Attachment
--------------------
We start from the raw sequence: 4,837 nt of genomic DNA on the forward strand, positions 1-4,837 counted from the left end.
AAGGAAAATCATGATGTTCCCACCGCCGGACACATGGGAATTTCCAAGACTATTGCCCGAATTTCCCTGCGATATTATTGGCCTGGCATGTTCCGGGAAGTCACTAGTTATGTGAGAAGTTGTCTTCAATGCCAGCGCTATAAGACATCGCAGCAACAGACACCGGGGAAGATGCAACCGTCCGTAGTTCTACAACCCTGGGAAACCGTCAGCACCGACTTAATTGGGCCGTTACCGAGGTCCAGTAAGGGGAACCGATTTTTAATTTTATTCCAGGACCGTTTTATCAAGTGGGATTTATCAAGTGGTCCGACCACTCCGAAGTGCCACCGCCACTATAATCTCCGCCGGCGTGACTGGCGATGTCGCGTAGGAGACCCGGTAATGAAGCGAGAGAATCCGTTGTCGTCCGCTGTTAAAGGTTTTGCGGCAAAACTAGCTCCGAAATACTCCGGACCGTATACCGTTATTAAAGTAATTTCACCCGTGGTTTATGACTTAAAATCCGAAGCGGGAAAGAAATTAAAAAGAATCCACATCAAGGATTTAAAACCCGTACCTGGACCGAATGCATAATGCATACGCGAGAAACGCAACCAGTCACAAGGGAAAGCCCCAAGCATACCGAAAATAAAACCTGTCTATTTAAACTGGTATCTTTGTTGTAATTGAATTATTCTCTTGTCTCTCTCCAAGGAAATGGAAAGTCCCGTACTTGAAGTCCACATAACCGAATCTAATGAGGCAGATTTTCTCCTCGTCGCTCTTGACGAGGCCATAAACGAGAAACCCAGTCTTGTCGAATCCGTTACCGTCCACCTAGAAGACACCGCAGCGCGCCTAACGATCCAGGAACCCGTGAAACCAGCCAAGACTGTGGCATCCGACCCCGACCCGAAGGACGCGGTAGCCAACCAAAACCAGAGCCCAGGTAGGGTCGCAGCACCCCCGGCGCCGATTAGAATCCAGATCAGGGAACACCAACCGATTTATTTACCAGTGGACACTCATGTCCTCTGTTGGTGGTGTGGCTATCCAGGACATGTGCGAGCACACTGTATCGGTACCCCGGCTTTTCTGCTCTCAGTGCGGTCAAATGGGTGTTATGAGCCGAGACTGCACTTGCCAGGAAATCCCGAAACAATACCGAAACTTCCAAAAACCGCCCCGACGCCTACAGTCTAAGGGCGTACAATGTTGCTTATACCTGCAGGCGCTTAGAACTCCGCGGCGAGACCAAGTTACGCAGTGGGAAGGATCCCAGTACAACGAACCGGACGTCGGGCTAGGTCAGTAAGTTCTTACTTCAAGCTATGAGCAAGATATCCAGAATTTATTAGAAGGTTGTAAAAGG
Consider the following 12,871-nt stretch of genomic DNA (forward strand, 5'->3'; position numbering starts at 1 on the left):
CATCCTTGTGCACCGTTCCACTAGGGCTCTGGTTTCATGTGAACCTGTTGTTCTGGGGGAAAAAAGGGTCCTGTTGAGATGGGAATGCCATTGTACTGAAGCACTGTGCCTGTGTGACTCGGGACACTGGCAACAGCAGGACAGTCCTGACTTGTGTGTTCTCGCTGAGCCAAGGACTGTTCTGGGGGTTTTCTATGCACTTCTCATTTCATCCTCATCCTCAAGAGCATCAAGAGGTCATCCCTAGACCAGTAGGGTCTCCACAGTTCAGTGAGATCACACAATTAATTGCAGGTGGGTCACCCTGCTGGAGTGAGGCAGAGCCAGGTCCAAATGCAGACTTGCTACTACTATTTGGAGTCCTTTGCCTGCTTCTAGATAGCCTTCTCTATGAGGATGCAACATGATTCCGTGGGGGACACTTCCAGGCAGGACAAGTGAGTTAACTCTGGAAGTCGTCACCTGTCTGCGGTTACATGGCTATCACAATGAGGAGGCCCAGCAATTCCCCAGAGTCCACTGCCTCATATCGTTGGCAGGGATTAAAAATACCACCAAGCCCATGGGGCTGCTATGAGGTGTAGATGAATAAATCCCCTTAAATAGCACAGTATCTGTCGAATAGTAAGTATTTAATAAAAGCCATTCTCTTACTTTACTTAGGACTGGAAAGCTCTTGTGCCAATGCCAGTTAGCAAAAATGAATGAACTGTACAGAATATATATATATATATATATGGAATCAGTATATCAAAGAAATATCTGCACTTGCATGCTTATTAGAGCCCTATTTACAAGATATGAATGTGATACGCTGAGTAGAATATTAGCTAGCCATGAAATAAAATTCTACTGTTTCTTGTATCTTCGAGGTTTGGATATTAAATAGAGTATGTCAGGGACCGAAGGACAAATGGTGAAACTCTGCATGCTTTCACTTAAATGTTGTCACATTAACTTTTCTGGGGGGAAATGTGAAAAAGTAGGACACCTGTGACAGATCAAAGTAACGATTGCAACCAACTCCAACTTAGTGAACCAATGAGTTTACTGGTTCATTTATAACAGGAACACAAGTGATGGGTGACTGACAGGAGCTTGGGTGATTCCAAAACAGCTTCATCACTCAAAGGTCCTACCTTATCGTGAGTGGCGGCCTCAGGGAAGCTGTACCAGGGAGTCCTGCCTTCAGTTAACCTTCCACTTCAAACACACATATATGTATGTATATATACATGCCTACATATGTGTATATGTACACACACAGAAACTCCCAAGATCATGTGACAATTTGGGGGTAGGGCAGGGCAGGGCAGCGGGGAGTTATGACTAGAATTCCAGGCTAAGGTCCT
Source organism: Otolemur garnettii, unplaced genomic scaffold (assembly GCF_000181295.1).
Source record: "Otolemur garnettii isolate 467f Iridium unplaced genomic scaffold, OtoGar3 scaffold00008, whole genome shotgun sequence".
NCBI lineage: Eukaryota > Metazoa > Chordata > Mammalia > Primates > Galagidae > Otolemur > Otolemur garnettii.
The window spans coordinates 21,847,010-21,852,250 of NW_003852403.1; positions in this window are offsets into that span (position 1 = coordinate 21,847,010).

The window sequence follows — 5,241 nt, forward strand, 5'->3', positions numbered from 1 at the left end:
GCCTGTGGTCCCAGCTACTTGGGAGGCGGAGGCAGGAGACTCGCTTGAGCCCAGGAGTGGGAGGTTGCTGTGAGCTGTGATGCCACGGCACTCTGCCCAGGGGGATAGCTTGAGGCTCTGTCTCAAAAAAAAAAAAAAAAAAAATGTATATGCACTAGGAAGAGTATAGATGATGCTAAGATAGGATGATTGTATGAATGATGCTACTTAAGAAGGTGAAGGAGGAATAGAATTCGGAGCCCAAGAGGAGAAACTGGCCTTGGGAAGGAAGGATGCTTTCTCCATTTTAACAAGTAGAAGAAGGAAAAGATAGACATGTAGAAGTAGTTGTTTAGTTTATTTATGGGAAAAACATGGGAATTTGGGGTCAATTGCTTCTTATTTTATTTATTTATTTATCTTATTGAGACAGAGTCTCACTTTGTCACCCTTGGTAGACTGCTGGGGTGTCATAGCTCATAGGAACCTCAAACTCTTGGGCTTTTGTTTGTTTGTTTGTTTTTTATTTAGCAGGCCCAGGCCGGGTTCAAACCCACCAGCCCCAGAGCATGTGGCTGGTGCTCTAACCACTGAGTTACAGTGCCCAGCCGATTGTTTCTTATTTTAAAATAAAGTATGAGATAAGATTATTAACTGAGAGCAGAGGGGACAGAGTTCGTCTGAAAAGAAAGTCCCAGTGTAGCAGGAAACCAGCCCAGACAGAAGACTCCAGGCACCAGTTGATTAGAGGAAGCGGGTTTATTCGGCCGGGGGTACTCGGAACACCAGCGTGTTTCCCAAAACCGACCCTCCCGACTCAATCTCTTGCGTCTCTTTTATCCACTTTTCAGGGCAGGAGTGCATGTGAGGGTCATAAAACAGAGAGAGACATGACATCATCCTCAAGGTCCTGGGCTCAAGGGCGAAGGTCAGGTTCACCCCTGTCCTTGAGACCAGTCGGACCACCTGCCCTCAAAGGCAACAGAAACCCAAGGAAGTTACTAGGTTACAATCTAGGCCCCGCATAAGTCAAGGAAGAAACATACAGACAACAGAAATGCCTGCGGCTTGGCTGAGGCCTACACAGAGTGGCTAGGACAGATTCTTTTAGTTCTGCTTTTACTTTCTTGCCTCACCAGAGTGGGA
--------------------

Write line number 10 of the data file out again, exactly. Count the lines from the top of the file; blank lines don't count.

GCCTGTGGTCCCAGCTACTTGGGAGGCGGAGGCAGGAGACTCGCTTGAGCCCAGGAGTGGGAGGTTGCTGTGAGCTGTGATGCCACGGCACTCTGCCCAGGGGGATAGCTTGAGGCTCTGTCTCAAAAAAAAAAAAAAAAAAAATGTATATGCACTAGGAAGAGTATAGATGATGCTAAGATAGGATGATTGTATGAATGATGCTACTTAAGAAGGTGAAGGAGGAATAGAATTCGGAGCCCAAGAGGAGAAACTGGCCTTGGGAAGGAAGGATGCTTTCTCCATTTTAACAAGTAGAAGAAGGAAAAGATAGACATGTAGAAGTAGTTGTTTAGTTTATTTATGGGAAAAACATGGGAATTTGGGGTCAATTGCTTCTTATTTTATTTATTTATTTATCTTATTGAGACAGAGTCTCACTTTGTCACCCTTGGTAGACTGCTGGGGTGTCATAGCTCATAGGAACCTCAAACTCTTGGGCTTTTGTTTGTTTGTTTGTTTTTTATTTAGCAGGCCCAGGCCGGGTTCAAACCCACCAGCCCCAGAGCATGTGGCTGGTGCTCTAACCACTGAGTTACAGTGCCCAGCCGATTGTTTCTTATTTTAAAATAAAGTATGAGATAAGATTATTAACTGAGAGCAGAGGGGACAGAGTTCGTCTGAAAAGAAAGTCCCAGTGTAGCAGGAAACCAGCCCAGACAGAAGACTCCAGGCACCAGTTGATTAGAGGAAGCGGGTTTATTCGGCCGGGGGTACTCGGAACACCAGCGTGTTTCCCAAAACCGACCCTCCCGACTCAATCTCTTGCGTCTCTTTTATCCACTTTTCAGGGCAGGAGTGCATGTGAGGGTCATAAAACAGAGAGAGACATGACATCATCCTCAAGGTCCTGGGCTCAAGGGCGAAGGTCAGGTTCACCCCTGTCCTTGAGACCAGTCGGACCACCTGCCCTCAAAGGCAACAGAAACCCAAGGAAGTTACTAGGTTACAATCTAGGCCCCGCATAAGTCAAGGAAGAAACATACAGACAACAGAAATGCCTGCGGCTTGGCTGAGGCCTACACAGAGTGGCTAGGACAGATTCTTTTAGTTCTGCTTTTACTTTCTTGCCTCACCAGAGTGGGA